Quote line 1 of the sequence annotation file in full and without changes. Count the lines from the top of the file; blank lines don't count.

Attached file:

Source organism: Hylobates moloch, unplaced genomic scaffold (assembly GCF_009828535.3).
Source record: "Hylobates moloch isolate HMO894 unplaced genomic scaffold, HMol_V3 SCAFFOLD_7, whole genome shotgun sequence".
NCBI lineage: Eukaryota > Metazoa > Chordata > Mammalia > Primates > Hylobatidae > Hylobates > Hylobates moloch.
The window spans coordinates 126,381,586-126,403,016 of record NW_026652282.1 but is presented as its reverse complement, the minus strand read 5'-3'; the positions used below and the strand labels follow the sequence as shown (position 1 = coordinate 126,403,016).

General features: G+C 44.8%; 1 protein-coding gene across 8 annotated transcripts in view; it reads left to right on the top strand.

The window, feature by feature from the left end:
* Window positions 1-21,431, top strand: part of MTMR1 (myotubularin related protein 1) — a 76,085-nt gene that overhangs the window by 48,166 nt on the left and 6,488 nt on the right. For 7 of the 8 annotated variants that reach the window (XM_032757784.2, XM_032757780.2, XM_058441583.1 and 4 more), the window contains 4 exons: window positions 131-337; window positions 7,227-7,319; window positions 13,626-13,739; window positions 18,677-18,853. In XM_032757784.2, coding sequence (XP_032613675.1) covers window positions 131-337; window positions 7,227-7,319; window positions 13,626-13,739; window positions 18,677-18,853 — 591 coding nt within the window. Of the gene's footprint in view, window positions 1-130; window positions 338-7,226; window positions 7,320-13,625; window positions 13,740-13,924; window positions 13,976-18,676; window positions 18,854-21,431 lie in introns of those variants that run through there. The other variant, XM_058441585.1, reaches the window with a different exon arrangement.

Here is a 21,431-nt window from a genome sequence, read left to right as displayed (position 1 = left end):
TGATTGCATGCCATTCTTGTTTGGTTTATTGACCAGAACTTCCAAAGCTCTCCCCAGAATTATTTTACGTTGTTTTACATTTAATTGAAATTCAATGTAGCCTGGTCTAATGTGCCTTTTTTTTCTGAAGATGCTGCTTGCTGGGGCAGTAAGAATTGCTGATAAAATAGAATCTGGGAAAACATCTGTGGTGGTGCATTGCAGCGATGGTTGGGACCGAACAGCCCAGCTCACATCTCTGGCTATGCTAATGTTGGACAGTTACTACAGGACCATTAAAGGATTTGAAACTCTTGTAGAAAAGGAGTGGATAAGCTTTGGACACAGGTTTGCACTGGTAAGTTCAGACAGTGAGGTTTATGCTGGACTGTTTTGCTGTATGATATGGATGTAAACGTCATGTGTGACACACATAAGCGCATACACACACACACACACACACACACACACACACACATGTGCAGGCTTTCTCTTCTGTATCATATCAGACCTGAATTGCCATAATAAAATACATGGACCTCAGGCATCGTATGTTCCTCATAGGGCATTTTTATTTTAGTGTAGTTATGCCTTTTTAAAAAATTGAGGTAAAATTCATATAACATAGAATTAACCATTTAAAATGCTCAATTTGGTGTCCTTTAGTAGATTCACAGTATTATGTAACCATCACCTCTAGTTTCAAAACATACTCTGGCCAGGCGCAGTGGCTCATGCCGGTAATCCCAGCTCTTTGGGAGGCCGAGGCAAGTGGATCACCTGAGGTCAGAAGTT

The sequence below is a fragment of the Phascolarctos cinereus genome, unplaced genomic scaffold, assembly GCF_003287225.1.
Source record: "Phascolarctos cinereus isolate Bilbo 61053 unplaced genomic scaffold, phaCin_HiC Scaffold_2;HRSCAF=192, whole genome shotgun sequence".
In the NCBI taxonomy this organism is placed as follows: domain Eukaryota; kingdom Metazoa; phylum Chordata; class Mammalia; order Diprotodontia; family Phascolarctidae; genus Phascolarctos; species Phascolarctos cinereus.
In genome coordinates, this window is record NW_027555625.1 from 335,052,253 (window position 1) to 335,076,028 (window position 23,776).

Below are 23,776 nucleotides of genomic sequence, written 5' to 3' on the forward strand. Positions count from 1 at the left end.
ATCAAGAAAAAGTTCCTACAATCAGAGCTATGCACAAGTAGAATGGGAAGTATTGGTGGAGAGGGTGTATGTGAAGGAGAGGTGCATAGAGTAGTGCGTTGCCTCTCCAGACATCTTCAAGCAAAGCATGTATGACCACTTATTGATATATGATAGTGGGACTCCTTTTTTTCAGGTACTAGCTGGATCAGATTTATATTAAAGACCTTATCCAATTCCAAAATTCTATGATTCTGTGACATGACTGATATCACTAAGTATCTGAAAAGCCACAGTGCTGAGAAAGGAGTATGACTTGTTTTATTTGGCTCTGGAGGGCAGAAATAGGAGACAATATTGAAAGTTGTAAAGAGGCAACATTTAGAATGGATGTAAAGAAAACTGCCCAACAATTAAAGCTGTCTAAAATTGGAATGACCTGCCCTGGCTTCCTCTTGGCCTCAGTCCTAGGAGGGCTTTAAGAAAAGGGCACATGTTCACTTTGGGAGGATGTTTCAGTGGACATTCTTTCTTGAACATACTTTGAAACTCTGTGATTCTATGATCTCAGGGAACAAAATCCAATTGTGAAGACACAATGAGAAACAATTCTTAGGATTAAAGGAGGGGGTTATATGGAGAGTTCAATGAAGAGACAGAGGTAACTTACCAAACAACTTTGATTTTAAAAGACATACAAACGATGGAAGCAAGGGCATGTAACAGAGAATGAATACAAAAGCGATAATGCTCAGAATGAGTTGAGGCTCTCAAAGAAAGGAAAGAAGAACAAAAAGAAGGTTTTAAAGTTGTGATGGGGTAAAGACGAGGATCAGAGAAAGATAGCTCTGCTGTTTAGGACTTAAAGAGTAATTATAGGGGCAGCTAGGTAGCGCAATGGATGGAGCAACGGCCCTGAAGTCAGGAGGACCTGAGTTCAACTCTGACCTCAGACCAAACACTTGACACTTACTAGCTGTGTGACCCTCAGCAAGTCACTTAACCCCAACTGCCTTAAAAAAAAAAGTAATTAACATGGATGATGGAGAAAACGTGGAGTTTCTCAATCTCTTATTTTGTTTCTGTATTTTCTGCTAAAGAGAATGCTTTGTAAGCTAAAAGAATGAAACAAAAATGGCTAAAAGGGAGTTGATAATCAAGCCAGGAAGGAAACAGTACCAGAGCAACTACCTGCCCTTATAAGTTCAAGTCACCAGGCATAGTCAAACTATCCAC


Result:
Source organism: Hylobates moloch, unplaced genomic scaffold (assembly GCF_009828535.3).